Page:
Gender Focus welcomes guest contributor Ashli Scale. Ashli is a Bachelor of Social Work student in Ottawa, Ontario. Her professional focus is violence against women, women’s reproductive rights and youth homelessness. In her free time she works towards building awareness of the stigma and resistance childfree women experience.
Feminist discourse on reproductive rights focuses on women’s right to choose, whether that choice be parenting, adoption or abortion. But, what about women who choose NOT to have children?
( public domain image via Wikimedia Commons)
I am one of those women and wow, people can be frosty about my decision. Deciding to be childfree is not the same as being infertile because it’s a conscious choice not to procreate (Maher & Saugeres, 2007). Personally, I deliberated for several years before making this decision.
And I’m not the only one. Studies on childfree couples show that this decision is made after a lengthy, serious decision-making process (Kelly, 2009). Yet the responses I most commonly get are “Are you sure?” and “You’ll change your mind”. I am met with disbelief, criticism and perceived regret. You may not realize it, but responding in such a way is not “harmless” – it is patronizing and infantilizing (Kelly, 2009).
Stigma and stereotypes about childfree couples are surprisingly common. I have been called selfish, callous and cold for my choice (because of course, no one has ever known a selfish, callous or cold mother, right Freud?). People often ask “Why do you hate children?” and look at me like I’m the witch straight out of Hansel & Gretel. The truth is, I love children – other people’s children!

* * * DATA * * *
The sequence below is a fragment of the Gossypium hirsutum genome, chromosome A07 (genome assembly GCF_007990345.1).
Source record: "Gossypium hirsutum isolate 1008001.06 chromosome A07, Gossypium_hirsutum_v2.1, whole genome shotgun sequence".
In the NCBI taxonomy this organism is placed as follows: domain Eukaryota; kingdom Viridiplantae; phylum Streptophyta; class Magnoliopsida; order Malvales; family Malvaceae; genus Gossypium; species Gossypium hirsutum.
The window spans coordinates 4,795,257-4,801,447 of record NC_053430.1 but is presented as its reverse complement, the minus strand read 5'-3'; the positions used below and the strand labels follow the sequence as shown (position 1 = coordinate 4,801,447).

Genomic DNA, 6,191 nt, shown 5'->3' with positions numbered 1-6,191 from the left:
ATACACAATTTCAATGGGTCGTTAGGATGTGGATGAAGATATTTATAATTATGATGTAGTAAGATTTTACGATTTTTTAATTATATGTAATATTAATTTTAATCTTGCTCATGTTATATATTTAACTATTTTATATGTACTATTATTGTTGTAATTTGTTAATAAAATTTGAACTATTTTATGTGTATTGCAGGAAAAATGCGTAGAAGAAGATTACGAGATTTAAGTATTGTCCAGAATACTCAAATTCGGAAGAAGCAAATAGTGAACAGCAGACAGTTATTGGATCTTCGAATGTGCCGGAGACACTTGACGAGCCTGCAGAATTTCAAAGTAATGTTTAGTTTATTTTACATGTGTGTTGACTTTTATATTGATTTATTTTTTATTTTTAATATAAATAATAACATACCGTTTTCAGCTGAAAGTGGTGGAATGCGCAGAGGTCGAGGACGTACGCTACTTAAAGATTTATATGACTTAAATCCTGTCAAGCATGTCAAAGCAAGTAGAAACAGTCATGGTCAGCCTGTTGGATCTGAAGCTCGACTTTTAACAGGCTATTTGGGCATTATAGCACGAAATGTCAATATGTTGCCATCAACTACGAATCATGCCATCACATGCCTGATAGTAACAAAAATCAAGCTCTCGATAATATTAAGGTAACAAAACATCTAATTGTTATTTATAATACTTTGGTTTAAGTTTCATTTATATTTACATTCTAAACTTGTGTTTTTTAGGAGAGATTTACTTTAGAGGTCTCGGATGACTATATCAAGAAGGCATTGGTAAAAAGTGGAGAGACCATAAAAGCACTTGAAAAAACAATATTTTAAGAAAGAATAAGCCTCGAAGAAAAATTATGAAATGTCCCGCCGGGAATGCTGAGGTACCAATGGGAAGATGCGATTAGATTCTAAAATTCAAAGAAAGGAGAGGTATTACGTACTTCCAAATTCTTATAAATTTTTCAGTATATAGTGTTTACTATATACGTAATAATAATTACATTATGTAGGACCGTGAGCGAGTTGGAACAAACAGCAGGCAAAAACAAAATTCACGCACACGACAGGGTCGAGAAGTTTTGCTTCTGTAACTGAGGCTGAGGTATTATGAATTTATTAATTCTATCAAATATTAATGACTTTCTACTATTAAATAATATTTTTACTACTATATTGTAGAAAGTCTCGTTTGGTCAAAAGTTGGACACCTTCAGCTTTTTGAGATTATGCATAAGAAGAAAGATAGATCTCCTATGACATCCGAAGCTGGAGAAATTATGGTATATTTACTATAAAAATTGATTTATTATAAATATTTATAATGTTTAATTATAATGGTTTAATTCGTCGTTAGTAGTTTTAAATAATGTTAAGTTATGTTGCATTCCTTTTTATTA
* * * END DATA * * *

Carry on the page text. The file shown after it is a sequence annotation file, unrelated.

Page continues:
Another common assumption I hear about childfree women is that they must have had a terrible childhood or poor relationships with their parents. I love my parents and spent my childhood baking cookies and making snow angels. There’s no link for me.
Sometimes parents feel as though I’m attacking their decision to have kids by choosing something different. When a parent is defensive or snippy with me, I just remind them that my decision to be childfree has nothing to do with their choice. If that’s the life you want, kudos. It’s not the life I want so I’m just asking for the same kudos back.
All I really want is my choice to be respected just as I respect others’ choices, whatever they may be. The bottom line is that if we can’t respect the choice to be childfree we are undermining a woman’s right to choose.
*Side note: Many childfree support groups and blogs have a problem with people choosing to be childfree and changing their minds. I don’t agree with this. If you want your choice to be respected then you must also respect an individual’s right to change their mind. Just saying.
Want to Learn More?
This blog has been around since 2008 and has excellent discussions about many topics surrounding the choice to be childfree. Topics include how childfree women are perceived in other countries, birth control access and current childfree trends.
Complete Without Kids is a blog written by Ellen L. Walker, Ph.D. Ellen touches on a variety of important topics such as myths about childfree women, childfree dating, family-focused holidays and childfree celebrities.
Kelly, Maura. (2009). Women’s Voluntary Childlessness: A Radical Rejection of Motherhood? Women’s Studies Quarterly, 37 (3 & 4), pg. 157-172.
Maher, Jane Maree & Saugeres, Lisa. (2007). To Be or Not To Be a Mother: Women Negotiating Cultural Representations of Mothering. Journal of Sociology, 43 (1), pg. 5-21.